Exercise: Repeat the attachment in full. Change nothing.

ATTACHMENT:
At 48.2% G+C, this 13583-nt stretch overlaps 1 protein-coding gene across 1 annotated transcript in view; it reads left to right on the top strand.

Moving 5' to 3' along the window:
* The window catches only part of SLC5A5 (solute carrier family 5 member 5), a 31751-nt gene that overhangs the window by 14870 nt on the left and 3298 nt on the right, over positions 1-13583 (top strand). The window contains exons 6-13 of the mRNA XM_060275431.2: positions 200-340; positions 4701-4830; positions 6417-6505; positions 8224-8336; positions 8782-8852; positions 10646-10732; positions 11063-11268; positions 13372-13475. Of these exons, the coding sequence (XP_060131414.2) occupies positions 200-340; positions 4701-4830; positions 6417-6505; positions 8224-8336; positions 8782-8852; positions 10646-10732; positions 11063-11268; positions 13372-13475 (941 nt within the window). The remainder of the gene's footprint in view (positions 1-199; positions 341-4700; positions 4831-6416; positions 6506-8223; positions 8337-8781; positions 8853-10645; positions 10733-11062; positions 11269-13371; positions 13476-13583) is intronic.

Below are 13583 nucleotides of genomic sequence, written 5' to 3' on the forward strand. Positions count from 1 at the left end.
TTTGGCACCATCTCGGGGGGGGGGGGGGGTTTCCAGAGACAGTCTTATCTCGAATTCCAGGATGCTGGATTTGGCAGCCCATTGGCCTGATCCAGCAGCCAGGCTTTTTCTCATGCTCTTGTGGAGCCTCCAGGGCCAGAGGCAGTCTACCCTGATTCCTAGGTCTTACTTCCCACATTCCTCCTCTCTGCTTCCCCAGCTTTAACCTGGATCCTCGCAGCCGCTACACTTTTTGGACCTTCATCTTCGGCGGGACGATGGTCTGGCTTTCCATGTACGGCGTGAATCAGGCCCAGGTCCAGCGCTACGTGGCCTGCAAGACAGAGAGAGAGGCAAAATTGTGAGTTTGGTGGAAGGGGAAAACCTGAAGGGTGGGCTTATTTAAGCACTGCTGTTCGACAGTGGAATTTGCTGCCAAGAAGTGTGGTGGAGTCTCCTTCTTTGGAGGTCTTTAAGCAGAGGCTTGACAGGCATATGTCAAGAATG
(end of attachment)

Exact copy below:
At 48.2% G+C, this 13583-nt stretch overlaps 1 protein-coding gene across 1 annotated transcript in view; it reads left to right on the top strand.

Moving 5' to 3' along the window:
* The window catches only part of SLC5A5 (solute carrier family 5 member 5), a 31751-nt gene that overhangs the window by 14870 nt on the left and 3298 nt on the right, over positions 1-13583 (top strand). The window contains exons 6-13 of the mRNA XM_060275431.2: positions 200-340; positions 4701-4830; positions 6417-6505; positions 8224-8336; positions 8782-8852; positions 10646-10732; positions 11063-11268; positions 13372-13475. Of these exons, the coding sequence (XP_060131414.2) occupies positions 200-340; positions 4701-4830; positions 6417-6505; positions 8224-8336; positions 8782-8852; positions 10646-10732; positions 11063-11268; positions 13372-13475 (941 nt within the window). The remainder of the gene's footprint in view (positions 1-199; positions 341-4700; positions 4831-6416; positions 6506-8223; positions 8337-8781; positions 8853-10645; positions 10733-11062; positions 11269-13371; positions 13476-13583) is intronic.

Below are 13583 nucleotides of genomic sequence, written 5' to 3' on the forward strand. Positions count from 1 at the left end.
TTTGGCACCATCTCGGGGGGGGGGGGGGGTTTCCAGAGACAGTCTTATCTCGAATTCCAGGATGCTGGATTTGGCAGCCCATTGGCCTGATCCAGCAGCCAGGCTTTTTCTCATGCTCTTGTGGAGCCTCCAGGGCCAGAGGCAGTCTACCCTGATTCCTAGGTCTTACTTCCCACATTCCTCCTCTCTGCTTCCCCAGCTTTAACCTGGATCCTCGCAGCCGCTACACTTTTTGGACCTTCATCTTCGGCGGGACGATGGTCTGGCTTTCCATGTACGGCGTGAATCAGGCCCAGGTCCAGCGCTACGTGGCCTGCAAGACAGAGAGAGAGGCAAAATTGTGAGTTTGGTGGAAGGGGAAAACCTGAAGGGTGGGCTTATTTAAGCACTGCTGTTCGACAGTGGAATTTGCTGCCAAGAAGTGTGGTGGAGTCTCCTTCTTTGGAGGTCTTTAAGCAGAGGCTTGACAGGCATATGTCAAGAATG